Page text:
s t a r t l e  

based on 2 scenes from the 1922 film, Nosferatu, by F.W. Murnau, with audio from orchestral soundtrack by Hans Erdmann.

Interactive setting and programming by Barbara Lattanzi.

This is a work of low-bandwidth cinema.

This means that the download process (approximately 10min. with a 54k modem) is part of the experience of the work. During download, 2.8mb of text, images, and sound gradually will coalesce on your screen.

Interaction: After the opening title, there is only one main screen. How as well as where you move the cursor affects the images and the soundtrack. (Clicking the mouse generally does nothing, although one small button will get you to a credit screen.)

Your interaction serves to orchestrate image and sound. First, an algorithm, similar to a random coin toss, controls the text by determining whether the sequence of words progresses forward or backwards. A minute or two after the text appears, sound will be heard. If your cursor is over black, then the sound increments pitch upward. If your cursor is over white, then the sound increments pitch downward. (You can test this by holding the cursor over the black and white boxes at the edge of the movie frame.) As images begin to display on screen, they will change depending upon cursor movement or stasis, as well as the cursor's relative positioning on the screen. Eventually over 200 images of tiny file size will download to your computer. Images of a tiny figure will appear as the final quarter of the movie begins to display on your screen.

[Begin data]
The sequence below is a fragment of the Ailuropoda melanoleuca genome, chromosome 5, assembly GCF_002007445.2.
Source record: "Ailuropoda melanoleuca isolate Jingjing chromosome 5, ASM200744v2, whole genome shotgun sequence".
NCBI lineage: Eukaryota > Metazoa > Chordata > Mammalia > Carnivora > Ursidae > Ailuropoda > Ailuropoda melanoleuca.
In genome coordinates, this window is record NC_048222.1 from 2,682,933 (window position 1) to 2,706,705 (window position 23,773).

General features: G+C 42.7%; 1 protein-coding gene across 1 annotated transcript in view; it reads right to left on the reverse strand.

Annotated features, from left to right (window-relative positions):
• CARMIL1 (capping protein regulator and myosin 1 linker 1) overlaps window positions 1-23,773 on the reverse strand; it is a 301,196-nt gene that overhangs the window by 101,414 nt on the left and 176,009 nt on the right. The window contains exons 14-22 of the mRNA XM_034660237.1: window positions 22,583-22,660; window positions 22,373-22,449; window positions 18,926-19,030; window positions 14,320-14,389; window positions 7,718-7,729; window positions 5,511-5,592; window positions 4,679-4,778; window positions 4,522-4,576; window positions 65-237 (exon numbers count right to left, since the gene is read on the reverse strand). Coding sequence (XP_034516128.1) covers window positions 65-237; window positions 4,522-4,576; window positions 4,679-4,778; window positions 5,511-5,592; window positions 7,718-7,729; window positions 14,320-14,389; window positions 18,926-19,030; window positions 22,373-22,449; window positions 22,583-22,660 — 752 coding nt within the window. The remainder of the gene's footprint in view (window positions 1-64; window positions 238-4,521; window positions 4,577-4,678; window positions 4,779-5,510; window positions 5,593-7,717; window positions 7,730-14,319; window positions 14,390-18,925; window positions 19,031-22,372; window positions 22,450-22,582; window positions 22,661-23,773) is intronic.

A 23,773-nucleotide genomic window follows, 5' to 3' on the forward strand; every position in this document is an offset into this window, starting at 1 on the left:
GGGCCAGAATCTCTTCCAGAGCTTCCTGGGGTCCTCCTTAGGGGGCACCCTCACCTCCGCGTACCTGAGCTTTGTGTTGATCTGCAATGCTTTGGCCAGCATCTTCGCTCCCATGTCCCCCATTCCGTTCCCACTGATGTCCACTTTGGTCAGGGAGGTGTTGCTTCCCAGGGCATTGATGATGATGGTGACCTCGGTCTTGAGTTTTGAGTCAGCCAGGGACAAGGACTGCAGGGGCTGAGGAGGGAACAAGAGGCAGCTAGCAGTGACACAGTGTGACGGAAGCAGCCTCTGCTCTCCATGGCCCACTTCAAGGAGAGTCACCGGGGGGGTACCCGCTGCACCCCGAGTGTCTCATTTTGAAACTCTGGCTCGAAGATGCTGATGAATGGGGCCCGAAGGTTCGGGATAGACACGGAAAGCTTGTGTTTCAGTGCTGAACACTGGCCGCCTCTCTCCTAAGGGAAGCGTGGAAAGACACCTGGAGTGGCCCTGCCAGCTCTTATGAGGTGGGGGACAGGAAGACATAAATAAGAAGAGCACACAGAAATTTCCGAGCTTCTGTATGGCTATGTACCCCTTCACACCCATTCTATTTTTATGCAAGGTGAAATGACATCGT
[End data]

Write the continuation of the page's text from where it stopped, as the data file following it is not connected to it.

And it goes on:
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S T A R T L E 


1. Nosferatu's agent, Renfield, understands that behind every appearance there are at least two meanings.

2. Hidden, almost camouflaged in the landscape, Renfield emerges from behind a rock. He is listening for his pursuers. He tells himself, "The Master is coming".

3. That same night, Mina Harker awakens out of a deep sleep. What does she hear that seems so near? On a previous night, before Jonathon Harker's return from Nosferatu's castle, she declares in a sleepwalking trance, "He is coming. I must go to meet him."

4. Somewhere in the phantasmal distance, we see a figure. Is it moving toward us?

5. An interface is a medium and a structured absence animated over time. The most mundane avatar is my cursor on the screen - a simulacrum of the inter-actor.

6. My symbolic representation (the agency of cursor and interface) both "knows me" and is able to substitute its own agency for mine, while giving me a stage onto which I "perform" causality and Will as strange or curious artifice.

7. My cursor puppet moves toward the representational image to wake it up.. I "move" the cursor and somewhere in the distance a representation responds. The interface is the "land of the phantoms" as far as the representational image is concerned...and, of course, vice-versa.

Barbara Lattanzi
March 2002